By Paul Mzizi
Zamazama club, a women’s farming group is tackling poverty in Gwanda South area through farming.
The group, planted 2000 tomatoe plants in March this year and are currently supplying tomatoes in their Selonga and Gwanda areas, earning an income for their families.
Club chairperson, Sikhumbuzo Moyo, told CITE that the group harvests ten crates of tomatoes per week and supplies the local market.
She said owing to lack of means of transport to take their supplies to Gwanda town, they now supply the local market as well as Ntepe area.
“There are a number of vendors in the Ntepe area we supply with our products,” she said.
Moyo said Zamazama Club was tackling poverty in the rural area headlong in this Covid 19 era.
The group is a member of the non-governmental organisation, Self Help Foundation of Zimbabwe.
After undergoing training through the organisation last year, the club expanded their garden to a full hectare of land.
“Due to the Covid 19 induced lockdown, we have trained our members that include Zamazama Club on value addition as part of activities to sustain livelihoods during and post Covid 19. They are now engaged in tomatoe processing, whereby they process excess and undergrade tomatoes into tomatoe soup powder,” said Emmanuel Noko, the organisation’s Gwanda district co-ordinator.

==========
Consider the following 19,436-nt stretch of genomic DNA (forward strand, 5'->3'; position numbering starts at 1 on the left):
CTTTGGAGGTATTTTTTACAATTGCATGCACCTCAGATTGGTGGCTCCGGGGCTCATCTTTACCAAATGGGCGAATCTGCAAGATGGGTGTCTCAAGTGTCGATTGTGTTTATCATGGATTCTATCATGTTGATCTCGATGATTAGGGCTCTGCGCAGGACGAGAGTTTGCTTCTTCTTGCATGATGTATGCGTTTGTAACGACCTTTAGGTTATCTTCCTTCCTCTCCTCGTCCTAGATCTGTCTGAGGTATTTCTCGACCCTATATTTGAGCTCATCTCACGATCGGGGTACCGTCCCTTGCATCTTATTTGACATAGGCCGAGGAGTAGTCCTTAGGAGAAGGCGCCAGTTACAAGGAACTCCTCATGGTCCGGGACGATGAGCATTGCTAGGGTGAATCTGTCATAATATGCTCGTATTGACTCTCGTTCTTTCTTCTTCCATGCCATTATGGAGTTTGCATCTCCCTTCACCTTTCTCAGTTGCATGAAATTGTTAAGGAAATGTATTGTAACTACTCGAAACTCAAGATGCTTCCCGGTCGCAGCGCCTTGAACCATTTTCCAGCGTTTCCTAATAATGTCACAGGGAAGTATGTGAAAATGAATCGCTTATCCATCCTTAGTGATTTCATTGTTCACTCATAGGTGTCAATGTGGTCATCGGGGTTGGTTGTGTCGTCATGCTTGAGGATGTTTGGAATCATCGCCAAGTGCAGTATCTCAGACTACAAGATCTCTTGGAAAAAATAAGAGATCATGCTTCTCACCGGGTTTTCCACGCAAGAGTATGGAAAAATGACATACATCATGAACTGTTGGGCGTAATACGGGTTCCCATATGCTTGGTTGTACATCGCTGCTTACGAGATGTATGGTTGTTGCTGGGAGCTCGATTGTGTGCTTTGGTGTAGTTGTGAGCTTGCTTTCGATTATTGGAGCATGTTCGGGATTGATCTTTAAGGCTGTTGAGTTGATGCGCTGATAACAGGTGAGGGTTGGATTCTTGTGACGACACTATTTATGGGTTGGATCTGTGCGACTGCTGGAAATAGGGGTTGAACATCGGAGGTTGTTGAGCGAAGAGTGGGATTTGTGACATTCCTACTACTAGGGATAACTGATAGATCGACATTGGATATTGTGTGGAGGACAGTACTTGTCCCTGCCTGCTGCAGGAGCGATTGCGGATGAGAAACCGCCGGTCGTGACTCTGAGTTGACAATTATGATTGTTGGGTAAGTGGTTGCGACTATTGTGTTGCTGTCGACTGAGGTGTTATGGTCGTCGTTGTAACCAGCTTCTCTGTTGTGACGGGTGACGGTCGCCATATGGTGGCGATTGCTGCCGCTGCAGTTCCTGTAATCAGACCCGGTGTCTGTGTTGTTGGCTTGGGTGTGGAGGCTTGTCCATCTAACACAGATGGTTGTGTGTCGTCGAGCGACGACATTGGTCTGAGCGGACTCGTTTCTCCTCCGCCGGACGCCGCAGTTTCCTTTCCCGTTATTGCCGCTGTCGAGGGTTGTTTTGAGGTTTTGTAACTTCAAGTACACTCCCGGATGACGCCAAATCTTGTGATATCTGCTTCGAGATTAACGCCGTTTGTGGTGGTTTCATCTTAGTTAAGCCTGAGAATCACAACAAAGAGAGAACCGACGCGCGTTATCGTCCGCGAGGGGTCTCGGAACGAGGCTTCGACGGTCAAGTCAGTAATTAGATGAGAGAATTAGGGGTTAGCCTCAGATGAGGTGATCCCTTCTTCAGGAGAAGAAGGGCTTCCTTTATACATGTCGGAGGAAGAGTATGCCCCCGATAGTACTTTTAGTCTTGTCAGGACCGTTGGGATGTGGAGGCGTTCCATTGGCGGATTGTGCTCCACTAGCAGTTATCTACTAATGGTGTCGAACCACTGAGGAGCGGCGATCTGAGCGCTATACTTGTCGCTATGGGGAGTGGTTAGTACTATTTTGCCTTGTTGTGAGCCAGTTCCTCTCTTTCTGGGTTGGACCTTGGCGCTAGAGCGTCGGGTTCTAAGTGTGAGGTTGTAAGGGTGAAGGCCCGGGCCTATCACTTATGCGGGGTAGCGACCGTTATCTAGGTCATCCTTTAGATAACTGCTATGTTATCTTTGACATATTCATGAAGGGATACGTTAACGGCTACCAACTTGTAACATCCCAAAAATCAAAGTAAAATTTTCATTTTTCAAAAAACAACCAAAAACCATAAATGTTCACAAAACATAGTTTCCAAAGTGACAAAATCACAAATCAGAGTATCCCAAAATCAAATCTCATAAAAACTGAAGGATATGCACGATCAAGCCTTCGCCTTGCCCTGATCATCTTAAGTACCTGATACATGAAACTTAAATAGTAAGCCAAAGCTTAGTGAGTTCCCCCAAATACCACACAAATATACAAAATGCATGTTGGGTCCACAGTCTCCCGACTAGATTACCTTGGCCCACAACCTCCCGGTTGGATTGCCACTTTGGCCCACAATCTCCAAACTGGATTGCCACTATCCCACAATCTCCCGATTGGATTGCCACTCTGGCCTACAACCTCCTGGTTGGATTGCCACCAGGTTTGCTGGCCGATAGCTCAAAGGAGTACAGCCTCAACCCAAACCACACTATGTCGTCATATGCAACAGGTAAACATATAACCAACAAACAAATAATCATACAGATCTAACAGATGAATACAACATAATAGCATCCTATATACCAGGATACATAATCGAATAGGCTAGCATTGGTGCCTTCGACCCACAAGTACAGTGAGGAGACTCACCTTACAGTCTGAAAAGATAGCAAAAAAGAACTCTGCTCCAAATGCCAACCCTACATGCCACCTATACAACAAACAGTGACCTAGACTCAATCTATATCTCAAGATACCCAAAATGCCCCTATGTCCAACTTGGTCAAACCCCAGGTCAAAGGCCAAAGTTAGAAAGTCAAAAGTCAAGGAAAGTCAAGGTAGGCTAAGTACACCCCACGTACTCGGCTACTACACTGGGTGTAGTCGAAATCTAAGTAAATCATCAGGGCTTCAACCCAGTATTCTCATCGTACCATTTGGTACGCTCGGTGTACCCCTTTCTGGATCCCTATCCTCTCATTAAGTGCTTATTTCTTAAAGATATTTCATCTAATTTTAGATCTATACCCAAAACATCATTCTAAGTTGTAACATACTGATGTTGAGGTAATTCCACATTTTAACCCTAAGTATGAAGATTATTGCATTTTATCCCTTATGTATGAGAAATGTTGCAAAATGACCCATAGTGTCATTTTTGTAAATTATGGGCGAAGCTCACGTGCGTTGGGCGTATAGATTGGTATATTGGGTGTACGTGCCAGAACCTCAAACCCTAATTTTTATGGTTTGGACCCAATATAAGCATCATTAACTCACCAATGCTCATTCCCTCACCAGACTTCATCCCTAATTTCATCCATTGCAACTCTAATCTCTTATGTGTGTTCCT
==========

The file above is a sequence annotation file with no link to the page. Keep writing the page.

“This is also another way of conserving tomatoes to reduce losses tgat can be incurred fue to a market shrinkage because of the lockdown,” he said.
Noko said clubs such as Zamazama that had been formed in the rural areas, were of immense help to rural dwellers as they now had a source of livelihood.
“Because Matabeleland region usually has average rain, we encourage farmers to take up alternative methods such as setting up of vegetable gardens and run these projects throughout the year. Previously, rural farmers did this as a seasonal venture but we encourage them to make it an all-year occupation, which will in the end, drastically reduce poverty in their areas and improve livelihoods,” he said.
Most rural dwellers now rely on vending vegetables and tomatoes in Zimbabwe as the country faces an economic crisis with unemployment rate projected to be at 90 per cent.